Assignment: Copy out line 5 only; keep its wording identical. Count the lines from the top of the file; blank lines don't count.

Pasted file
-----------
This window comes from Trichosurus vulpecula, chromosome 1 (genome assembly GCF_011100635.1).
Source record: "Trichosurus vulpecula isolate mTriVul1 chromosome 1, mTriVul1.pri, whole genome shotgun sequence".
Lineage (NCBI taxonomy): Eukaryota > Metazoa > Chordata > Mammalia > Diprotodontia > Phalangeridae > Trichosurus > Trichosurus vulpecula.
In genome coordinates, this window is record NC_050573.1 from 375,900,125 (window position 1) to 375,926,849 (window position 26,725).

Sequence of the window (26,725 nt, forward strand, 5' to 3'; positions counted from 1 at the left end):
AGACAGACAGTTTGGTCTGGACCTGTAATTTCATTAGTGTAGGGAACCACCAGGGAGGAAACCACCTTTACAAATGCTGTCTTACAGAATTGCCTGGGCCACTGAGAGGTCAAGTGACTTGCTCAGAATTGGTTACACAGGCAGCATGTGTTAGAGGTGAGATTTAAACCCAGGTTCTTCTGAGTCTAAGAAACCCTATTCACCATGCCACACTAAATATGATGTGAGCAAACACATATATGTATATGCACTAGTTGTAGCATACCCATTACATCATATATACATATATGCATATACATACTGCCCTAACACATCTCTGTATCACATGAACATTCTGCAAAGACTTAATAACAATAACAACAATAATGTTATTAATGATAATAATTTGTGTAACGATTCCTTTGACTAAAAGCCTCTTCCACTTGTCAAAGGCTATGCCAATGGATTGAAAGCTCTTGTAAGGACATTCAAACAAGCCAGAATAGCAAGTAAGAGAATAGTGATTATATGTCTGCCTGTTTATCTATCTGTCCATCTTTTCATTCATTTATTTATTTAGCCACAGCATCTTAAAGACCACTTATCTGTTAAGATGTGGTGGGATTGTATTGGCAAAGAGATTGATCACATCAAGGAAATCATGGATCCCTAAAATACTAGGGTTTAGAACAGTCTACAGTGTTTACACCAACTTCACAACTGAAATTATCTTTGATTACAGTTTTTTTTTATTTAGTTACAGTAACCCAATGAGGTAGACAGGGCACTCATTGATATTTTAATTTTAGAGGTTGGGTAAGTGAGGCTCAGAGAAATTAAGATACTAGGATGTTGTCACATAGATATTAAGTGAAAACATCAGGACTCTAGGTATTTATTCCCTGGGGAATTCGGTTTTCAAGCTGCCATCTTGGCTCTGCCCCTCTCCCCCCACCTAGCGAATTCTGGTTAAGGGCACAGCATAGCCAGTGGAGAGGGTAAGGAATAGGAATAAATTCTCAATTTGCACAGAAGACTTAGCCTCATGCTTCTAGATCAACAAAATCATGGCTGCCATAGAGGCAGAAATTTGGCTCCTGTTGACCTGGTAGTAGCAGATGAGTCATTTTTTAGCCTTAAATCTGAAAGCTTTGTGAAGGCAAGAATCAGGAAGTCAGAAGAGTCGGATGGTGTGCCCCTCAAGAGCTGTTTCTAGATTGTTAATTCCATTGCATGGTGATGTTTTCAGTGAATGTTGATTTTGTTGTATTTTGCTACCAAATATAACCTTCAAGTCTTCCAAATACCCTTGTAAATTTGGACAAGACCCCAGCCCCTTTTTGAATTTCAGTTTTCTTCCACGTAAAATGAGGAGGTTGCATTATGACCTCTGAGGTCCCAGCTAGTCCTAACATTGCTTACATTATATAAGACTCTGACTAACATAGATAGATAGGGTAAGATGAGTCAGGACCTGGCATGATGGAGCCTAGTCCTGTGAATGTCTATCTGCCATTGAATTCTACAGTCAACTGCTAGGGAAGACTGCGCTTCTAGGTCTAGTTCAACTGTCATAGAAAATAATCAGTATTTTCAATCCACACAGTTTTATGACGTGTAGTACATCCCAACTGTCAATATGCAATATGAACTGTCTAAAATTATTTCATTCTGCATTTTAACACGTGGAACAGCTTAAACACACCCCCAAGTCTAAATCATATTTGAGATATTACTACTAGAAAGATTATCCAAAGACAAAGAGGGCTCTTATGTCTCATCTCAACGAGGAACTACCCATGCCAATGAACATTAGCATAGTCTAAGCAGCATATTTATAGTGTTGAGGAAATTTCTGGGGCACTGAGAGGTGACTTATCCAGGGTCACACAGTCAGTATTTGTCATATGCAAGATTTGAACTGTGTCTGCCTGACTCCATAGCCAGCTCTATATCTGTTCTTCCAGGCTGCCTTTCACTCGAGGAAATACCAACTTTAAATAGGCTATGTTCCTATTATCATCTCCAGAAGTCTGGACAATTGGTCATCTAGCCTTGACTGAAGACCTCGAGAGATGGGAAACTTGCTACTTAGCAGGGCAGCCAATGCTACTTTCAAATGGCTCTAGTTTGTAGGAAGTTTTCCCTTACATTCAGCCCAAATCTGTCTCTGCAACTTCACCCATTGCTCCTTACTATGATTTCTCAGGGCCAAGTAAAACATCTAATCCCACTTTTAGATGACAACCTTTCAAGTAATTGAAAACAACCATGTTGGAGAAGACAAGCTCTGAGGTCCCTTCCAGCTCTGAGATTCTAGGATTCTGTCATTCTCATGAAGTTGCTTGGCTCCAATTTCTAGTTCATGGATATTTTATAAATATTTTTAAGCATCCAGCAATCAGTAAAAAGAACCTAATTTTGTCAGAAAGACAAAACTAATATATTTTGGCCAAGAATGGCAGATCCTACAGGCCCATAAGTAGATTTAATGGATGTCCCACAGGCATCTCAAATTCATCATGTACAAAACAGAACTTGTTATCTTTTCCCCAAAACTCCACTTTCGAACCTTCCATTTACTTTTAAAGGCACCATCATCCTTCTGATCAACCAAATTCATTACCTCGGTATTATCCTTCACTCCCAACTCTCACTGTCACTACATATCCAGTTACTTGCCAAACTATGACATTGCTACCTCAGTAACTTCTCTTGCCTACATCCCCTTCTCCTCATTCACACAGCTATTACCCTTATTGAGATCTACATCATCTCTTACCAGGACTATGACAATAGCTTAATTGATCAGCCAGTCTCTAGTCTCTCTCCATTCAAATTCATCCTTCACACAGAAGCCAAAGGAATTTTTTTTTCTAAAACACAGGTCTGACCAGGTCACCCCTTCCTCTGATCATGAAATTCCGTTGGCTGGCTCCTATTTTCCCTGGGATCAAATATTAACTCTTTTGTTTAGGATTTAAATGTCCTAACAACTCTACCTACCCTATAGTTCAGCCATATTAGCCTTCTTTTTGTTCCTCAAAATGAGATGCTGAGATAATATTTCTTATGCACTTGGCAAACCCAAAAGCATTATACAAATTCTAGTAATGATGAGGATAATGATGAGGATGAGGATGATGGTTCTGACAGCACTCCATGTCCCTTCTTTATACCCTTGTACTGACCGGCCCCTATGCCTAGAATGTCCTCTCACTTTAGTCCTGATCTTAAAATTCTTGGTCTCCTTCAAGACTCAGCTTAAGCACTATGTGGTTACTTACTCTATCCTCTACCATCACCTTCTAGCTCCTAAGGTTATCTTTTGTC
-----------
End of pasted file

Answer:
Sequence of the window (26,725 nt, forward strand, 5' to 3'; positions counted from 1 at the left end):